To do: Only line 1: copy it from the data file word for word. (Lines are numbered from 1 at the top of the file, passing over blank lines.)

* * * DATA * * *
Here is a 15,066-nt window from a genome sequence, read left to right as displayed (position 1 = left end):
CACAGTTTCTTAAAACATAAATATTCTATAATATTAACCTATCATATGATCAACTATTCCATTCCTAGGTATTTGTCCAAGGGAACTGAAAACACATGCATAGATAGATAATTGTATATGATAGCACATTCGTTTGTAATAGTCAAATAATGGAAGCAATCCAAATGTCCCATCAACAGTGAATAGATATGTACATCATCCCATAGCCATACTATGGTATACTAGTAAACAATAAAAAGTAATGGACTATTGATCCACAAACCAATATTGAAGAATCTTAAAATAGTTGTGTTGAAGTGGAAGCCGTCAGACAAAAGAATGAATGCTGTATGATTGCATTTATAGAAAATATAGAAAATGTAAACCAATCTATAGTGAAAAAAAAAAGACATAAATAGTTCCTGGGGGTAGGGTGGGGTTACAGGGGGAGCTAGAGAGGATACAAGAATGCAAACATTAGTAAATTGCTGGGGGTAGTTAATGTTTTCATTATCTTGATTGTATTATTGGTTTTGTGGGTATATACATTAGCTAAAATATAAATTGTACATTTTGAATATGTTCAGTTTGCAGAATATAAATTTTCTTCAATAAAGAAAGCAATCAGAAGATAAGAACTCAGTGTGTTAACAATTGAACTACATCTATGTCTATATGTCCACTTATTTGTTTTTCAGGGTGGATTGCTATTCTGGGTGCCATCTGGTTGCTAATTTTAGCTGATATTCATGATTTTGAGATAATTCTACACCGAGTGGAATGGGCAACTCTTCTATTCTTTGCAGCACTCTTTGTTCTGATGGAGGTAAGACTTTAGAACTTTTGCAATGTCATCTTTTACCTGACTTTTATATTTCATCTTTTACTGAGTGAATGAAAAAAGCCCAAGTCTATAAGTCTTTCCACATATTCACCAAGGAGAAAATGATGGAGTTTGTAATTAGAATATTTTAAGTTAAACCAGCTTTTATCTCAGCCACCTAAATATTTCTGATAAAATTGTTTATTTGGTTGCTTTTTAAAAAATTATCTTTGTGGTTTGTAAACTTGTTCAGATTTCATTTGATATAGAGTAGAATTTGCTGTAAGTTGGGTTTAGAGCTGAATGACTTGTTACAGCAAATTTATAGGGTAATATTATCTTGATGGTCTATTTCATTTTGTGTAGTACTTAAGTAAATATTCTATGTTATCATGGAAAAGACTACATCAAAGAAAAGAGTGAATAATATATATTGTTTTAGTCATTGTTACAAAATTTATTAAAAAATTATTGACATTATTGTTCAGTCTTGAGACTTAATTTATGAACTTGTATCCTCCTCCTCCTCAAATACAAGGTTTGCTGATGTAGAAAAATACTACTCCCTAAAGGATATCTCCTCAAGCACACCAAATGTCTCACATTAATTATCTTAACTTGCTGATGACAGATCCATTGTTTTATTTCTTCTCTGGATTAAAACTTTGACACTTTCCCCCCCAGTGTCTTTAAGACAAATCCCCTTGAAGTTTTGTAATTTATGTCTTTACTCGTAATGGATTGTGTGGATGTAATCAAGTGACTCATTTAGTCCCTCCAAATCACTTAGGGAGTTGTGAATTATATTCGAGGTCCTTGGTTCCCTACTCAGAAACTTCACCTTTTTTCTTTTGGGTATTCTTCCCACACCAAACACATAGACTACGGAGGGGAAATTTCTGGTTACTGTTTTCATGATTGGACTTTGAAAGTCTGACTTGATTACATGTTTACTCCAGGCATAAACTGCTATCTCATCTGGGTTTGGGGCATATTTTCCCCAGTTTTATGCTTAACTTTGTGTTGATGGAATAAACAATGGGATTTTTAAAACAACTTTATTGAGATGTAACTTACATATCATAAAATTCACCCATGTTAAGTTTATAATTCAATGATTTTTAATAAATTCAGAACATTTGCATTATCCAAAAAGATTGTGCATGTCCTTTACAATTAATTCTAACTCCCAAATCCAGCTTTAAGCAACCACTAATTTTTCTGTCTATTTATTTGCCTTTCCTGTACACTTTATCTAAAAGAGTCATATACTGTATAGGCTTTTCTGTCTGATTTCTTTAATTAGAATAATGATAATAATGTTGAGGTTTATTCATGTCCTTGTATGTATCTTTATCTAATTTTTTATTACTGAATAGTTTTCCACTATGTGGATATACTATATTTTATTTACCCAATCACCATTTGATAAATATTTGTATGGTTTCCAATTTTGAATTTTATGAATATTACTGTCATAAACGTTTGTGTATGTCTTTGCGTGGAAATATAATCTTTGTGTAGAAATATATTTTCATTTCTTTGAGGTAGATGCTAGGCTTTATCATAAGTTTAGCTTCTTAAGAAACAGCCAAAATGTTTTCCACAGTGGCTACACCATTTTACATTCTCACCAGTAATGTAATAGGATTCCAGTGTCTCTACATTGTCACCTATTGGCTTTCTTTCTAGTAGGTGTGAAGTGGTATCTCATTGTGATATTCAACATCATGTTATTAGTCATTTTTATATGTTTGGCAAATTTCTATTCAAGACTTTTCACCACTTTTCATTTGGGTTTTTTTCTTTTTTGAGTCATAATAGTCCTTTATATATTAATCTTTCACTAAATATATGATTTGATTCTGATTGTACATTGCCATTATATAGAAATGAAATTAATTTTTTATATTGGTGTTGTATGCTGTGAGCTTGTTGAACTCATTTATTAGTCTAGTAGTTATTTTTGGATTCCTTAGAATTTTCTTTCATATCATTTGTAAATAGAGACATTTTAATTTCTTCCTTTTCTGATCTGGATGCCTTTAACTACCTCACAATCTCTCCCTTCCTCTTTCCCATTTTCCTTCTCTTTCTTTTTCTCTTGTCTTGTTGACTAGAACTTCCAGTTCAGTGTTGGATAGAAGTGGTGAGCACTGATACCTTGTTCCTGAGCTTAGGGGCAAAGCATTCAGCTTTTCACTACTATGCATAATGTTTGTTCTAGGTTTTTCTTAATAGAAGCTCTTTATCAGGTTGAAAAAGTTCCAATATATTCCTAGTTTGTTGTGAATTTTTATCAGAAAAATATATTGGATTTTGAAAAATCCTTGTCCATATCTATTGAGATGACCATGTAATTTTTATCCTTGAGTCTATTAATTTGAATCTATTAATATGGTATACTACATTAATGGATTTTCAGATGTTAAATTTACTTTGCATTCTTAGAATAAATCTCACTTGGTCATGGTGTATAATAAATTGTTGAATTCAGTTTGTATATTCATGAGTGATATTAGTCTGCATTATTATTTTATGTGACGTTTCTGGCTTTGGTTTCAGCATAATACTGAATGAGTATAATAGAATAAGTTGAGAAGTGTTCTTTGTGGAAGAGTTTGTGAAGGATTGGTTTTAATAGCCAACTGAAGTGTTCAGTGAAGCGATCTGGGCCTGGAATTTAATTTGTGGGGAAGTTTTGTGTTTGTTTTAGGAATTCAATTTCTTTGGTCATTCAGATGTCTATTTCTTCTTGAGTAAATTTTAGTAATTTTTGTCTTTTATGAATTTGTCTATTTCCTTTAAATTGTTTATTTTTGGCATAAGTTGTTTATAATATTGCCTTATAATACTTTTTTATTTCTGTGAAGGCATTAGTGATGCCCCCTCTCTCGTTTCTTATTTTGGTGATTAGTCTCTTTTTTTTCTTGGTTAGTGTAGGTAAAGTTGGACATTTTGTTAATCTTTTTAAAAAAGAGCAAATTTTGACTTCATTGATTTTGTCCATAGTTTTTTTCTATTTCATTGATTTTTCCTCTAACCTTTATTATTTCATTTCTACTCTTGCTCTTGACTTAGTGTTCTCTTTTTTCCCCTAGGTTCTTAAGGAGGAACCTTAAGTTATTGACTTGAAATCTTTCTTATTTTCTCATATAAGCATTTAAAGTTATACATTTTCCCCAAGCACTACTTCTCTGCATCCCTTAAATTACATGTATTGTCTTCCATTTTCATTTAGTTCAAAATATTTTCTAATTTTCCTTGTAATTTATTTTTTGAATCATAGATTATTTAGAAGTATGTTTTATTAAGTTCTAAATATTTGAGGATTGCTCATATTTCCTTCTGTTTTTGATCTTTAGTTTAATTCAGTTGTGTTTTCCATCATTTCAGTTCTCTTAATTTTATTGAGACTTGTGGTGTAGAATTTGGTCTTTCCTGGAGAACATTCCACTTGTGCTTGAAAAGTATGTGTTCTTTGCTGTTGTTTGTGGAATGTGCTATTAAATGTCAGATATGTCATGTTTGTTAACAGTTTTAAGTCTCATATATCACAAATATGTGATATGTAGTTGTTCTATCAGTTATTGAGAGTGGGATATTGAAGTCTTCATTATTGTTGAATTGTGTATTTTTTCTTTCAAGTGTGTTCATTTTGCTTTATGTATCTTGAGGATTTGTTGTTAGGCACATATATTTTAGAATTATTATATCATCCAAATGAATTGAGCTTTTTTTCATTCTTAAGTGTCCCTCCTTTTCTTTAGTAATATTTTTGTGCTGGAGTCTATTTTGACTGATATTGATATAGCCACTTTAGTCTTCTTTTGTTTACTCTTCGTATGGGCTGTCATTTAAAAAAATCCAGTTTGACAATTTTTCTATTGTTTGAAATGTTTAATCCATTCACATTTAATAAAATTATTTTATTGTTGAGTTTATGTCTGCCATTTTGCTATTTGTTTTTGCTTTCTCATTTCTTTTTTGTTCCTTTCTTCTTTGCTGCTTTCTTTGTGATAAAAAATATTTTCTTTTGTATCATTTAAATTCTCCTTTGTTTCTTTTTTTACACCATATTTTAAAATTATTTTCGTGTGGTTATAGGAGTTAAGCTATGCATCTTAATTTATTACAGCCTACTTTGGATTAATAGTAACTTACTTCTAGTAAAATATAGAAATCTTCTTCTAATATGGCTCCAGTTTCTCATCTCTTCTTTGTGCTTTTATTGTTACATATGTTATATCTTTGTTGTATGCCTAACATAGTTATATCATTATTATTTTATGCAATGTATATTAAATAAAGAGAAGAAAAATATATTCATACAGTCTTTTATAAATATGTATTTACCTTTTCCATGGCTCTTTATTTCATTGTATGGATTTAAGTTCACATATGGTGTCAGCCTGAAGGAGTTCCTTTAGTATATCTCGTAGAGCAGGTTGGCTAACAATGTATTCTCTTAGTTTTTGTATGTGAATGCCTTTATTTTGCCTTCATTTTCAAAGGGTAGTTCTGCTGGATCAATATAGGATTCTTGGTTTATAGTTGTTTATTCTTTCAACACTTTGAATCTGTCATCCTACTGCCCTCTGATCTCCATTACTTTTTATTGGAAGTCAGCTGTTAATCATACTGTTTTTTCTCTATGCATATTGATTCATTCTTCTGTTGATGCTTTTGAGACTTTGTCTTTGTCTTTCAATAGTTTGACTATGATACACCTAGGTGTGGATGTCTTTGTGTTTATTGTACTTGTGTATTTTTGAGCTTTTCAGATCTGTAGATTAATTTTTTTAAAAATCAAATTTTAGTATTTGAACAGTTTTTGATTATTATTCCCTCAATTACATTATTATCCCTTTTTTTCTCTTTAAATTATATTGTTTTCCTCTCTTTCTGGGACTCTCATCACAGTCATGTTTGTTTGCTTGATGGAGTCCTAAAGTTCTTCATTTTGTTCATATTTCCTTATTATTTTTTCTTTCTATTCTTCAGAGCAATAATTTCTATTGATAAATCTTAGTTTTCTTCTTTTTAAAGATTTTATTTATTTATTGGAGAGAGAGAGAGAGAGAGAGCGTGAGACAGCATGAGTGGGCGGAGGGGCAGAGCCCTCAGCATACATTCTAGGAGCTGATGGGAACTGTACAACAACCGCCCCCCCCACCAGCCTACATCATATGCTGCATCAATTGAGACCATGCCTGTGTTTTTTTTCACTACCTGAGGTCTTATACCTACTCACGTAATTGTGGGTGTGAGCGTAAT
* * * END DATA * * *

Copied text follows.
Here is a 15,066-nt window from a genome sequence, read left to right as displayed (position 1 = left end):